Synopses & Reviews
The art of muralists Diego Rivera, José Clemente Orozco, and David Alfaro Siqueiros emerged after the violence of the Mexican Revolution. Beginning in the 1920s, promoters sought to bring the work of these artists to the U.S. public, who had acquired a newfound taste for Mexican culture. Muralism without Walls
examines the introduction of Mexican muralism to the United States and seeks to account for the specific strategies and networks by which the muralists both engaged and resisted the broader fascination with “south of the border” culture.
Indych-López investigates the dynamics of cultural exchange for the artists and the viewing public. She analyzes the presentation of works by Los Tres Grandes in three influential exhibitions of the 1930s, probing critical reactions to the exhibitions, the visual strategies utilized to convey and downplay cultural nationalism, and how U.S. attitudes toward Mexican muralism evolved over time.
The presentation of muralism in the United States faced numerous ideological, logistical, and aesthetic challenges. Perceptions of Mexican cultural identity as rural and folkloric initially skewed the reception of the politicized, vanguard art of the muralists. And the reinterpretation of murals in entirely new media (small-scale portable frescoes, paintings, prints, photographs, and drawings) intersected with debates in the United States and Latin America about the role of public art in society. Indych-López reveals that despite the tendency of U.S. institutions to attempt a stifling of the revolutionary and panoramic power of the work, the museum-going public still held expectations for political content from the muralists.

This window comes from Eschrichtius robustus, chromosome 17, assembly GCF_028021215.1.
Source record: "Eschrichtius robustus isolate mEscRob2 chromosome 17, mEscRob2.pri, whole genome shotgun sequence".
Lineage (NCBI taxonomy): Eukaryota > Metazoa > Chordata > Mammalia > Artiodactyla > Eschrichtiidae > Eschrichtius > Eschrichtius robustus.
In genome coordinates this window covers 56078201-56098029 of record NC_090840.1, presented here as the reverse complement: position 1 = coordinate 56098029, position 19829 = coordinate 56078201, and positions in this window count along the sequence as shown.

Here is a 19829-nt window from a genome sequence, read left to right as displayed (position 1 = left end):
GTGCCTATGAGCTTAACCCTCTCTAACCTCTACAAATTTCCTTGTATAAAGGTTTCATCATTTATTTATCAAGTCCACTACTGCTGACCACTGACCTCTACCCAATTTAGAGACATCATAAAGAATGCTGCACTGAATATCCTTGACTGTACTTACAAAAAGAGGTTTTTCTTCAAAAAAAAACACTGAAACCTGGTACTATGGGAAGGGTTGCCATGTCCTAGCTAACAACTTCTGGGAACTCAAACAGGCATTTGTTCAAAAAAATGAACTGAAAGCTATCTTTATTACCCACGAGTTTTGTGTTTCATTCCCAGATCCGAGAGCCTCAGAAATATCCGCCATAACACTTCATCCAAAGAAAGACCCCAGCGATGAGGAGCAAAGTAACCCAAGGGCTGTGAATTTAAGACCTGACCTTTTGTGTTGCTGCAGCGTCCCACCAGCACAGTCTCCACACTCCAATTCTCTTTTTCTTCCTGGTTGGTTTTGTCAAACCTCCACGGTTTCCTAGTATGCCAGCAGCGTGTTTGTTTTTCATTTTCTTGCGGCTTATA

Although Mexican culture is often used as a tool for diplomacy in the United States, this study reinserts the work of the muralists into the broader story of international modernism. Muralism without Walls opens a new perspective on the cultural politics of modern Mexico and the United States and the ways in which muralism fashioned Mexican modernity.
Examines the introduction of Mexican muralism to the United States in the 1930s, and the challenges faced by the artists, their medium, and the political overtones of their work in a new society.
About the Author
Anna Indych-López is associate professor of art history at The City College of New York and The Graduate Center, The City University of New York.